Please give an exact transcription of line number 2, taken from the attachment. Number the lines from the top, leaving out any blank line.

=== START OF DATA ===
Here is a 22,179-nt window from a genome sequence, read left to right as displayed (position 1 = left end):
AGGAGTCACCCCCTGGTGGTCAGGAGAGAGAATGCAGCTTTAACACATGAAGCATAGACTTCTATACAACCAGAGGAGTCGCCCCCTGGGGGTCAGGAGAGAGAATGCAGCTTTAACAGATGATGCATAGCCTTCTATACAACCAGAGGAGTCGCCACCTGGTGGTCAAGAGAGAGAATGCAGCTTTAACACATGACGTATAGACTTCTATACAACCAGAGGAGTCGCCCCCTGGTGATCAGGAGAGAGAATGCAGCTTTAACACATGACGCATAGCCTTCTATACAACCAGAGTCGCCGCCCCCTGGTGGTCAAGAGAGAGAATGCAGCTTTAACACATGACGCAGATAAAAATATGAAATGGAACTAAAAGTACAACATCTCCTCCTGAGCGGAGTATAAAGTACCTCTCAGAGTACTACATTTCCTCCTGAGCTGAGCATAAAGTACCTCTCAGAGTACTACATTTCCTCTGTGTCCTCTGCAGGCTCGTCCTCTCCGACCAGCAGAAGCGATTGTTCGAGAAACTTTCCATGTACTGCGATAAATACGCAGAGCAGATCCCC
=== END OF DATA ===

AGGAGTCACCCCCTGGTGGTCAGGAGAGAGAATGCAGCTTTAACACATGAAGCATAGACTTCTATACAACCAGAGGAGTCGCCCCCTGGGGGTCAGGAGAGAGAATGCAGCTTTAACAGATGATGCATAGCCTTCTATACAACCAGAGGAGTCGCCACCTGGTGGTCAAGAGAGAGAATGCAGCTTTAACACATGACGTATAGACTTCTATACAACCAGAGGAGTCGCCCCCTGGTGATCAGGAGAGAGAATGCAGCTTTAACACATGACGCATAGCCTTCTATACAACCAGAGTCGCCGCCCCCTGGTGGTCAAGAGAGAGAATGCAGCTTTAACACATGACGCAGATAAAAATATGAAATGGAACTAAAAGTACAACATCTCCTCCTGAGCGGAGTATAAAGTACCTCTCAGAGTACTACATTTCCTCCTGAGCTGAGCATAAAGTACCTCTCAGAGTACTACATTTCCTCTGTGTCCTCTGCAGGCTCGTCCTCTCCGACCAGCAGAAGCGATTGTTCGAGAAACTTTCCATGTACTGCGATAAATACGCAGAGCAGATCCCC